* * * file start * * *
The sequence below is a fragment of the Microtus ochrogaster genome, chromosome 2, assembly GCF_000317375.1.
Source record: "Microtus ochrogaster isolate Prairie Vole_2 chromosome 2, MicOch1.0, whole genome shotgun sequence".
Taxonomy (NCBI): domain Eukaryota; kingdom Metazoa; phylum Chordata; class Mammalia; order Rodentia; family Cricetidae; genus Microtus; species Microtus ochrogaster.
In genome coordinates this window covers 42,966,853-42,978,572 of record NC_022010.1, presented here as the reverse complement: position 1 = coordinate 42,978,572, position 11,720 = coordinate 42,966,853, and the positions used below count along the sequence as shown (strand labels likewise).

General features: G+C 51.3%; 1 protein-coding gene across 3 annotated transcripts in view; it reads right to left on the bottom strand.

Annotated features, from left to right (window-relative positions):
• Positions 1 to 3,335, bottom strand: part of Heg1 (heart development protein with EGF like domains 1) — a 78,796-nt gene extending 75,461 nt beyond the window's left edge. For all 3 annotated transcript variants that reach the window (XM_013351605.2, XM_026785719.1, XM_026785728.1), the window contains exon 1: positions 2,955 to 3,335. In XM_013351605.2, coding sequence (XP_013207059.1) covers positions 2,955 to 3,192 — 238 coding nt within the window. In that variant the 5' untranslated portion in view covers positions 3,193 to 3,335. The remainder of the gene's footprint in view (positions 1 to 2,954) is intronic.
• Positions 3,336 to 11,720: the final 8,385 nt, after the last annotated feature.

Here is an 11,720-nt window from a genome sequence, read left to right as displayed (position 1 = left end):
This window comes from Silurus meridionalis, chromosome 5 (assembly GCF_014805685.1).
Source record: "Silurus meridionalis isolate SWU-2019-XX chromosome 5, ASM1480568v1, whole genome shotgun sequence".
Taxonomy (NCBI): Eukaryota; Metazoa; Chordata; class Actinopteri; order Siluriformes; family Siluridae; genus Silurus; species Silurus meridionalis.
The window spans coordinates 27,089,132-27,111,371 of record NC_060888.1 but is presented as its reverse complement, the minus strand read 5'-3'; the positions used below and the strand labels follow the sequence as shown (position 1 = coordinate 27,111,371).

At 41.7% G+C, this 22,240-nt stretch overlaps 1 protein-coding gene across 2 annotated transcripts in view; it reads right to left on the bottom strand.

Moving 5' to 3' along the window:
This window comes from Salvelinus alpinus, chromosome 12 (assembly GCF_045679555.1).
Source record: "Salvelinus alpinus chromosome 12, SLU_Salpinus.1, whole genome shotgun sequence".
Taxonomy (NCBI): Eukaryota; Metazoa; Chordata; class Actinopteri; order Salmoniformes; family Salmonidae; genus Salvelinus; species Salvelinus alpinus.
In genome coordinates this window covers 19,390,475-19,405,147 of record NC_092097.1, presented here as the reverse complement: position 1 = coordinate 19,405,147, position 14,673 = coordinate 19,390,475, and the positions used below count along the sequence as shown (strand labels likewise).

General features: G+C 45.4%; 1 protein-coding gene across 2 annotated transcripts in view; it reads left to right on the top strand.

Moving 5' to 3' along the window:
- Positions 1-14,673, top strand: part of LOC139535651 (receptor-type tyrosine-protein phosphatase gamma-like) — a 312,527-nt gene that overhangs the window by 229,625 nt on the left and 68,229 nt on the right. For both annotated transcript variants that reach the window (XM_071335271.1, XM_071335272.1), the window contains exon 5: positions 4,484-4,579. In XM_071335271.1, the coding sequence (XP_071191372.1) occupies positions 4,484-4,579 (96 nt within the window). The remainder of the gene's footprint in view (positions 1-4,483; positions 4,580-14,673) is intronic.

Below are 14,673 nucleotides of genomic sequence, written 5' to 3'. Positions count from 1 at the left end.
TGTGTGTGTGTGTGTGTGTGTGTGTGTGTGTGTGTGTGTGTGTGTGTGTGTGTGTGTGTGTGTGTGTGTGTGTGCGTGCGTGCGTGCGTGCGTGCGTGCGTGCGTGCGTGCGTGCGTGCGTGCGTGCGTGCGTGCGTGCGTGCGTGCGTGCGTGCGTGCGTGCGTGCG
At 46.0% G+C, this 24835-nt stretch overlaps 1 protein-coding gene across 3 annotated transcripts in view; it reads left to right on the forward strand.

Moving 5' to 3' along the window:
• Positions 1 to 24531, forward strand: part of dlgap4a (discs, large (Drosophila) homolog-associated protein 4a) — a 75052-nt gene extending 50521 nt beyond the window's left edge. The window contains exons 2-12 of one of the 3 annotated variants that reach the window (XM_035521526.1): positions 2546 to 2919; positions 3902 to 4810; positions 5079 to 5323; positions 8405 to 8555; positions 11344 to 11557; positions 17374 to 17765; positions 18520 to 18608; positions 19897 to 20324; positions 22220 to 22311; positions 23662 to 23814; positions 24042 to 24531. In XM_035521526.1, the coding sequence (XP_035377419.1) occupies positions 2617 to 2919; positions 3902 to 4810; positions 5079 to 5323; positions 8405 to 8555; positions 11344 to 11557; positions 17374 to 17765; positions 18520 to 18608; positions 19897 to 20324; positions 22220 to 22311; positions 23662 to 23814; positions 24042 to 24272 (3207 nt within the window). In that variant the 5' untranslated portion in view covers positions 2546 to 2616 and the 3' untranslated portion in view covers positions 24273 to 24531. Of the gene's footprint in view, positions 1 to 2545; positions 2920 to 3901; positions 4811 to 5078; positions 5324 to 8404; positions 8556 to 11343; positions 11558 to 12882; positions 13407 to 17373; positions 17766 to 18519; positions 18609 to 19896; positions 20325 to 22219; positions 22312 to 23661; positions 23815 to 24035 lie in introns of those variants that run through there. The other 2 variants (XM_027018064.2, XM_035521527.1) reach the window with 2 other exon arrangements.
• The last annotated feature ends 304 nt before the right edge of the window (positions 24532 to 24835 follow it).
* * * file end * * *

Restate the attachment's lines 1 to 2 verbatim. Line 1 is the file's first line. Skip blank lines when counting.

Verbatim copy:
The sequence below is a fragment of the Microtus ochrogaster genome, chromosome 2, assembly GCF_000317375.1.
Source record: "Microtus ochrogaster isolate Prairie Vole_2 chromosome 2, MicOch1.0, whole genome shotgun sequence".